Study: Low Reliability for Successfully Routing Payments on Lightning Network
A recent study by Diar reveals that the Lightning Network protocol struggles to process large amounts.
A study conducted by Diar has revealed that “the reliability of successfully routing a payment on the Lightning Network is still quite low.” Diar provides analysis of significant developments within the global digital currency industry.
The Lightning Network (LN) is the second layer payment protocol designed to solve the problem of Bitcoin (BTC) scalability. The LN purportedly allows for almost instant, low-cost, and scalable transactions between two parties. Though the LN protocol was very well accepted by the crypto community after its release in January of this year, the study suggests that the protocol stumbles when processing large amounts.
According to the study, the number of nodes and the fund capacity has been firmly increasing, but the reliability of successfully routing a payment in the LN stays quite low, especially in regards to larger amounts. On average, each node contains over four channels open and each channel has an average capacity of $20. The probability of a successful payment operation with no more than a few dollars is 70 percent, while the success rate for a payment of less than $200 is 1 percent.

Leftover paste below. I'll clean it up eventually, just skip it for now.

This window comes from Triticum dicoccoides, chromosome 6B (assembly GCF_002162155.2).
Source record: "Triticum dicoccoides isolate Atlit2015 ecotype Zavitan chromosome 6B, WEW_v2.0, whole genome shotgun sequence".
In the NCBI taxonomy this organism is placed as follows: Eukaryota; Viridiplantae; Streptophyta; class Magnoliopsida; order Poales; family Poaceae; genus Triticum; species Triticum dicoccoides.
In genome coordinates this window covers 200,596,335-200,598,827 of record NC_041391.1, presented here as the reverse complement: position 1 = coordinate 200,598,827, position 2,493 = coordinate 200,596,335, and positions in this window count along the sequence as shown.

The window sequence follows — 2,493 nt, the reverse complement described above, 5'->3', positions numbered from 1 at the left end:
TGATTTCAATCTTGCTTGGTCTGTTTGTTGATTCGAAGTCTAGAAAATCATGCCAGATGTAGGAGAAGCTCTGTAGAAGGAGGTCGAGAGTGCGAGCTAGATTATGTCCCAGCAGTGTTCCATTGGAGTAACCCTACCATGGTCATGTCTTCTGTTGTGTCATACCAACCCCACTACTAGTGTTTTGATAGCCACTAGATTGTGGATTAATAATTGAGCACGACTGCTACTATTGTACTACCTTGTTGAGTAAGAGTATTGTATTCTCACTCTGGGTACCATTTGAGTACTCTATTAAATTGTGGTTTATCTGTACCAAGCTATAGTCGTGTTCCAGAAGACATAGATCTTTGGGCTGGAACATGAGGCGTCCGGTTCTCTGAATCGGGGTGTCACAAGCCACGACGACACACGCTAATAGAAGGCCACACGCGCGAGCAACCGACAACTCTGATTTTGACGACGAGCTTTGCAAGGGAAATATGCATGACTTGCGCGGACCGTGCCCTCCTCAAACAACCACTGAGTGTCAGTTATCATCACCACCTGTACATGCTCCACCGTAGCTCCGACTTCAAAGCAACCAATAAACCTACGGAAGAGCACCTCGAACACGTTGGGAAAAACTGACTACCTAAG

Another sticking point, which leads to the criticism of the LN, is that both parties, participating in a transaction have to be online at the time when the transaction occurs. It is more appropriate to create a channel with someone who is always online and has enough liquidity to route larger transactions, the study says.
“The lack of liquidity between nodes, and the online factor, has led to the concentration of capacity to only a few large nodes. Ten of the largest LN nodes (0.4% of total nodes) currently have 53% of the network’s capacity while the remaining 2,500 nodes have 47%.”
As per the study, to successfully route a transaction through a channel, it requires a higher amount loaded on a channel than that being transacted to the other party. “If the transaction cannot be routed to the required recipient, it fails and the funds are returned to the sender,” it says.
Recently, the LN was utilized by a Portuguese software engineer who created “Poketoshi”, a platform that allows users to play Nintendo’s Pokemon game on the LN. Poketoshi implements a Lightning Network-enabled virtual controller for users to enter their gaming commands, charging them 10 Satoshi per command, one Satoshi being equal to a one hundred millionth of a single BTC.
In April, the first user mobile wallet built for the LN was launched and became available for Android users from the Google Play Store. The technology lets users send Lightning payments, which should notionally cost a fraction of regular BTC network fees and confirm almost instantly.